Monday, May 24, 2010

The Water Tank

Venezuela does not have reliable fresh water supplies. The infrastructure is in a such a state of disrepair, that there is probably a 40% loss through leakage. Condominiums will have large underground water tanks and pumps to serve the building's residents, but even that is sketchy at times. Therefore, years ago, Tania and I bought a large 120 L plastic trash barrel to store water in. This is the way we always had an emergency stash on hand. 
 
We carried our plastic water container from our rental to our purchased home in 2007. Late 2009 and early 2010 has been a year of drought, and there has been daily water rationing for about 6 months. This means the water in our building is turned on only from 6:00 AM to 8:00 AM, 12:00 noon to 2:00 PM, and 6:00 PM to 8:00 PM. As a result, we've had to plan all our water-based activities and chores during these times, i.e., take showers, get loads of laundry washed, wash the dishes, etc. Sometimes a shower means using a bucket of water and a sponge. I've never liked bucket showers. I started using a bicycle waterbottle to brush my teeth...same way I do when I go bicycle camping. 

About three months ago, Tania and I looked into the possibility of an auxiliary water tank for our condo. I had seen these systems in a friend's apartment in Caracas, so I knew they existed. We started researching and found a complete system; 520 L tank, base, float valve, and a 1/2 HP pump at our local mega-hardware store. Eureka!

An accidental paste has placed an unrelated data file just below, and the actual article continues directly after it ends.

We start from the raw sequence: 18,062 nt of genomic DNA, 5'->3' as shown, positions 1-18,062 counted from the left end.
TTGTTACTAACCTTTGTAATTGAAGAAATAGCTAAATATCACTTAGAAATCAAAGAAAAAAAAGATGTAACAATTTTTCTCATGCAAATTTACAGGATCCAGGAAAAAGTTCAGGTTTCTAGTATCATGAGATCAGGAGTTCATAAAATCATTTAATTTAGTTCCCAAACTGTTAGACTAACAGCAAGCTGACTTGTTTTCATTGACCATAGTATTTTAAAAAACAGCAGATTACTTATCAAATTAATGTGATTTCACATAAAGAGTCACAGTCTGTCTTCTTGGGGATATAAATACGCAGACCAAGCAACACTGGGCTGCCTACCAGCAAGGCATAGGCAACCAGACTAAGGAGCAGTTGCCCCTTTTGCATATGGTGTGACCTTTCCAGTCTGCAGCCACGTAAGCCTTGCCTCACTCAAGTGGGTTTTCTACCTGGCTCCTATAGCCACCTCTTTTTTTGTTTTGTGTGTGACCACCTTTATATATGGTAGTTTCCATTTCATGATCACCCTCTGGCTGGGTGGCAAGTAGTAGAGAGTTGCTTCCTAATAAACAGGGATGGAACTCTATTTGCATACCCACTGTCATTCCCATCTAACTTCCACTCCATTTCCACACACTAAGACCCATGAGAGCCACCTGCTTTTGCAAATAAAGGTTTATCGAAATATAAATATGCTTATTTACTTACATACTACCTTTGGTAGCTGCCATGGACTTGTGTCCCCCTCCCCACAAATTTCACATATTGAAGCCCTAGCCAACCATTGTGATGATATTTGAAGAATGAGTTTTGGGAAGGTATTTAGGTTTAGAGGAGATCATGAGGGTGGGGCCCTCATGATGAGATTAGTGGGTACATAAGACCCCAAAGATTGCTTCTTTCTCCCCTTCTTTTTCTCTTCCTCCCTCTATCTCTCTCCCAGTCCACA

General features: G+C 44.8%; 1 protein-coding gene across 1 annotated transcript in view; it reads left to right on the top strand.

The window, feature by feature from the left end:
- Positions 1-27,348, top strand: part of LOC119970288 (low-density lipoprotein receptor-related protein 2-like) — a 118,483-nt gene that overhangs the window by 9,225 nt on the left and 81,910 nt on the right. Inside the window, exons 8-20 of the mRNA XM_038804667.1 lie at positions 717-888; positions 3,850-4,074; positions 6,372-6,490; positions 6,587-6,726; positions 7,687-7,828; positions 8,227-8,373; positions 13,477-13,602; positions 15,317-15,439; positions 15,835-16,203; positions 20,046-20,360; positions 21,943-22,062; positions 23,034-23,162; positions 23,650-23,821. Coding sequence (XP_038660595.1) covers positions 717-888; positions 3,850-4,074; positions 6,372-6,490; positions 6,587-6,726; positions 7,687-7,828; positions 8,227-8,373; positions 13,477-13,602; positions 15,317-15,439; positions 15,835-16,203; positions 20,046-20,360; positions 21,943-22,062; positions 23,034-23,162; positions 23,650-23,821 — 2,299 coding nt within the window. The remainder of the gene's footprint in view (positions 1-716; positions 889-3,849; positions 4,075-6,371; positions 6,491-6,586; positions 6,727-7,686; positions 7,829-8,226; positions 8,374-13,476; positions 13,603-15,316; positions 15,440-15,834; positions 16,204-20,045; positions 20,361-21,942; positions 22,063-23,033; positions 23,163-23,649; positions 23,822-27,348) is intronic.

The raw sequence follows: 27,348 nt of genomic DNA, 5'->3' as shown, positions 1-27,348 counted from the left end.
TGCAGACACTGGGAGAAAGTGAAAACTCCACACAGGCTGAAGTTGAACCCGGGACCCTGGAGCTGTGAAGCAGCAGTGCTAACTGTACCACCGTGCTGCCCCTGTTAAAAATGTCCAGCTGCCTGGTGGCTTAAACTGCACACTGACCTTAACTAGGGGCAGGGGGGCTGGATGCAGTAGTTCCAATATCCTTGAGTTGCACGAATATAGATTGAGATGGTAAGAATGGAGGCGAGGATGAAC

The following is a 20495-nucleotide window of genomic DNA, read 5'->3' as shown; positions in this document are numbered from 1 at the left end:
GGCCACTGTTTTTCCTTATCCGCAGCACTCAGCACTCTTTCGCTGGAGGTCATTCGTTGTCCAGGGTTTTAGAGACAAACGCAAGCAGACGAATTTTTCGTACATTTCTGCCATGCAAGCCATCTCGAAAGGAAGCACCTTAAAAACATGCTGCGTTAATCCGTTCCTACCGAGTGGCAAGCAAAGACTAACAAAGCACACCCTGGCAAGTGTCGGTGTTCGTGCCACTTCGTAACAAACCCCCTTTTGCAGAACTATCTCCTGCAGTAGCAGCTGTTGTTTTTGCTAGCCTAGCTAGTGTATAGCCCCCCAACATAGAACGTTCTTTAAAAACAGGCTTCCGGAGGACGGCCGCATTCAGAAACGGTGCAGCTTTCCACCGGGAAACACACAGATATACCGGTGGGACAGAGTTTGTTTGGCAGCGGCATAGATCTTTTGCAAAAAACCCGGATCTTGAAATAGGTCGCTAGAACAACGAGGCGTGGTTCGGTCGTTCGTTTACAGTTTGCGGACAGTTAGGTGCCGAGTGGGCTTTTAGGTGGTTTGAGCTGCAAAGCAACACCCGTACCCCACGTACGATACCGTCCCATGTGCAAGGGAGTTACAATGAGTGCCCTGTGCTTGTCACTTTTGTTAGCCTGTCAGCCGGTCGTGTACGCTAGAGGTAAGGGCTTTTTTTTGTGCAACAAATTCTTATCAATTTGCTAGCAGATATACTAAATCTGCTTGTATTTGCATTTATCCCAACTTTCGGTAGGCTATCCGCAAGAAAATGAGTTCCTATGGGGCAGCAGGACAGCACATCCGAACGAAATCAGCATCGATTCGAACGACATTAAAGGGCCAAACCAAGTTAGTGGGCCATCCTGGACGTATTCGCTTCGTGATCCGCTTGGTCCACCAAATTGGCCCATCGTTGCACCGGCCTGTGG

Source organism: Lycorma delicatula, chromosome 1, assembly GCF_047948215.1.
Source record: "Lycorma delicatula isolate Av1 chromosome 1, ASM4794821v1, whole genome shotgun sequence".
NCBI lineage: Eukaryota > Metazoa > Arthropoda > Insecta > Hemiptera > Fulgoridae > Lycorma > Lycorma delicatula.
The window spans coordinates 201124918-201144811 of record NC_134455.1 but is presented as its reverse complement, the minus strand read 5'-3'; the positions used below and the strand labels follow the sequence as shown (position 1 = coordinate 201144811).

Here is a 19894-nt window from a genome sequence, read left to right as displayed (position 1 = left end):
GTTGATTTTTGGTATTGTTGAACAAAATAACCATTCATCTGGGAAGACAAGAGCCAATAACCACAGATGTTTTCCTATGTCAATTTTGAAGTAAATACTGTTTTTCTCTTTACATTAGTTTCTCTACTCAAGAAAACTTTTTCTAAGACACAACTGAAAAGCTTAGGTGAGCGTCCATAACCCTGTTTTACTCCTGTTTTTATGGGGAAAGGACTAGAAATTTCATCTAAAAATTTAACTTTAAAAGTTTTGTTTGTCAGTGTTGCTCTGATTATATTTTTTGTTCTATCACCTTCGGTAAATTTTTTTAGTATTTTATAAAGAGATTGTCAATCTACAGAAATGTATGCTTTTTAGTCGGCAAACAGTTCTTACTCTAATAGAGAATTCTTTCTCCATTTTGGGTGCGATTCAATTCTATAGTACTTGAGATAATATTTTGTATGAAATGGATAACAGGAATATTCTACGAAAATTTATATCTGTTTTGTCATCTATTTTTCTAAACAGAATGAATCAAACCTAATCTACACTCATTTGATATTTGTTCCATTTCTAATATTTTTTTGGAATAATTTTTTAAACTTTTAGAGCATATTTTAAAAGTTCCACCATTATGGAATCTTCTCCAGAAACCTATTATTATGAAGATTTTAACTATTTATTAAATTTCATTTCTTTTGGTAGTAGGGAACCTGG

We debated for a week or two, wondering if we could afford it, and if we actually needed it. Finally, frustrated from taking a bucket shower after a bicycle ride one Saturday I decided I was going to spend the money and buy one. There were only three left, so we bought the system and it was delivered where it sat un-installed for another month. 

We finally got the system installed about two weeks ago and boy howdy is it great! We now have water and water pressure, including hot water, on demand during the hours when the building's water is turned off. We open and close the appropriate valves, flip the power switch, and listo! Water as normal!

5 comments:

Gunnar Berg said...

I recently replaced a miserable failing dishwater with a high end Bosch. Now I feel vaguely guilty. Enjoy your shower.

SS:Mtn Biker said...

Kool beans Mims! :-D

Wish we could get off our well onto county water. A few years back,the county got the $ to run it this way,pocketed it,did a "self help" project,where the residents did all the work in exchange for free hookup. The exceptions were,if one was too elderly,disabled (and drawing disability) or could not physically be there due to occupation-I argued with these people many,many times via cell phone while sitting anywhere from TX to CA (not here in VA) in the tractor trailer,but to this day-even after log books,fuel receit copies and a letter from my then employer-they want us to pay a $1,500 deposit for hookup-a deposit that is NEVER returned (sounds more like a bribe or gift to me =/).

So,anyways,we stay on the well,which the filter of is across the property line on my Grandparents. They won't allow us to service or maintain it,but it's a real constant source of issues that they have to do it-and probably about 30% of the reason we will most likely sell and move once I'm finally approved on Disability.

Mimbres Man said...

Gunnar: Quality!
When we bought the appliances for the kitchen, We didn't get a dishwasher, but I did buy mostly Teka. (http://www.teka.com/) The washing machine is killer! A small front loader, perfect for our space, doesn't use much water. My wife loves her Teka gas stove. It cooks fast and even.

SS: sounds like Venezuela-style corruption.

Echelon 133 said...

Barin:

Have you graduated to, two tin cans a string?

JG

Mimbres Man said...

Jack,
We are wireless exclusively. :-D